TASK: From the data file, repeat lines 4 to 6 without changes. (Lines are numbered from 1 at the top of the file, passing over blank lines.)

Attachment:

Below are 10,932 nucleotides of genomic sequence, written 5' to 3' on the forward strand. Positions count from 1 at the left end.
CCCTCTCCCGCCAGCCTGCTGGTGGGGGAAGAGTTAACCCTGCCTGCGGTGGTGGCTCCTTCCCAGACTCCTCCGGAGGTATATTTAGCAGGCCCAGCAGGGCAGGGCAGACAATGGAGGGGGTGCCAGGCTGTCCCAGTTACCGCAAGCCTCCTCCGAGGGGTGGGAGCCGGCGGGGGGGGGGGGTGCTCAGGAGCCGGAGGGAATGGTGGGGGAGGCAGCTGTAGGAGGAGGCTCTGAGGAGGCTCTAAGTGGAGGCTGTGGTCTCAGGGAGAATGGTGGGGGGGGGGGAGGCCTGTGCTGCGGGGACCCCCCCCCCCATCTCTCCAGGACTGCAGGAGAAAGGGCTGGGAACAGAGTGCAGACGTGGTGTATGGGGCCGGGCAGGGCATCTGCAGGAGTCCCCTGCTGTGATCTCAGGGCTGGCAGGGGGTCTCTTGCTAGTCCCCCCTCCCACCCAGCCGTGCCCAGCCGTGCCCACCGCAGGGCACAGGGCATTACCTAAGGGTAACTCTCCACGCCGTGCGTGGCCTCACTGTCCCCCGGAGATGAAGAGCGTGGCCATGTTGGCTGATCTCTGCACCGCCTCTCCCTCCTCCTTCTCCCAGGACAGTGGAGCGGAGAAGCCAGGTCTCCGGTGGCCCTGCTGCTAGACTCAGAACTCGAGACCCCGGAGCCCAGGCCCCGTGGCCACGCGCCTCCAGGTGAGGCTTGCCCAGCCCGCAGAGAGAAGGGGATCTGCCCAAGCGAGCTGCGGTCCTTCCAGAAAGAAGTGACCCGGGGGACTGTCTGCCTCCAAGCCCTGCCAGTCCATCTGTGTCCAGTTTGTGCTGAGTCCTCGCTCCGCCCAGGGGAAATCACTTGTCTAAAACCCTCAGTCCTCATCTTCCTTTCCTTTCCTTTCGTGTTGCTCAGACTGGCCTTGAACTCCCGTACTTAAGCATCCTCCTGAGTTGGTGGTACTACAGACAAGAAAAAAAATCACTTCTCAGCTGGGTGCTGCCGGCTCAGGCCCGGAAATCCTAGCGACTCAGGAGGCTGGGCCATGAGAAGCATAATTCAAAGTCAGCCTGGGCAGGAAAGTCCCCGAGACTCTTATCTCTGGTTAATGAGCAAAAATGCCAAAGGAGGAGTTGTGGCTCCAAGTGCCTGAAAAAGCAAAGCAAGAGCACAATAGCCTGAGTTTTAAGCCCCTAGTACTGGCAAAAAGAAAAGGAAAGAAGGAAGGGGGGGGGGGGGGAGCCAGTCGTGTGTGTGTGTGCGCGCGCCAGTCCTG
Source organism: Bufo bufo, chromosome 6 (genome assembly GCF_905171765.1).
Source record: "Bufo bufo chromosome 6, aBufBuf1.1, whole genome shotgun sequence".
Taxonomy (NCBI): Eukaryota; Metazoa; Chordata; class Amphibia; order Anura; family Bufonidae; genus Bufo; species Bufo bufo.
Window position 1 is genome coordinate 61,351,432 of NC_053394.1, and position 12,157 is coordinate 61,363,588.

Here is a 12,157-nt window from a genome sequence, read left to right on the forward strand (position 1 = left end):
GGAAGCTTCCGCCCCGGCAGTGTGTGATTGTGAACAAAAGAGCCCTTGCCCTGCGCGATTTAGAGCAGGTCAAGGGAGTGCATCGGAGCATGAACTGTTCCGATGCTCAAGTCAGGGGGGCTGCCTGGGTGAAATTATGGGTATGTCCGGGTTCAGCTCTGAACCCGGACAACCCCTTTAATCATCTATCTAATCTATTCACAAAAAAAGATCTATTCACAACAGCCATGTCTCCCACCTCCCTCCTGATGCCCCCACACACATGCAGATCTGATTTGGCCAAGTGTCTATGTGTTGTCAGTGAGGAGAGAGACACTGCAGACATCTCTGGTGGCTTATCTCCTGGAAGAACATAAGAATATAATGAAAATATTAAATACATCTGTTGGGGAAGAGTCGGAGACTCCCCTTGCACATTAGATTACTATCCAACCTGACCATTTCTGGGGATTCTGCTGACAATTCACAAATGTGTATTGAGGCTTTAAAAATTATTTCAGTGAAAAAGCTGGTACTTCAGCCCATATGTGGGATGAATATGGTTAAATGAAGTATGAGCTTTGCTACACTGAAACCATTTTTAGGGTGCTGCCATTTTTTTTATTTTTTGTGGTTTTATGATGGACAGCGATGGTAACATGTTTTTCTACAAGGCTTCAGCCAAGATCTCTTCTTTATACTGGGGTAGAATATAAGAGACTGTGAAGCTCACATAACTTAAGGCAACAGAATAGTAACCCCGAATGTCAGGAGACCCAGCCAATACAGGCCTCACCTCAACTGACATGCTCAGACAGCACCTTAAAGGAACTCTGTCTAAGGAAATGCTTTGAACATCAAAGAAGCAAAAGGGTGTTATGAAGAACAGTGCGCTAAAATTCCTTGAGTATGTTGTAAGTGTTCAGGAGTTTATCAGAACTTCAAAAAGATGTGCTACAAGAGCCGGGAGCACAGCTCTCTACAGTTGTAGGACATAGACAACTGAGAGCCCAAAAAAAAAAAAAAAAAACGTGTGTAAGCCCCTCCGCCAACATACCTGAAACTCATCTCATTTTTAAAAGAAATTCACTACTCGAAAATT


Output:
Source record: "Bufo bufo chromosome 6, aBufBuf1.1, whole genome shotgun sequence".
Taxonomy (NCBI): Eukaryota; Metazoa; Chordata; class Amphibia; order Anura; family Bufonidae; genus Bufo; species Bufo bufo.
Window position 1 is genome coordinate 61,351,432 of NC_053394.1, and position 12,157 is coordinate 61,363,588.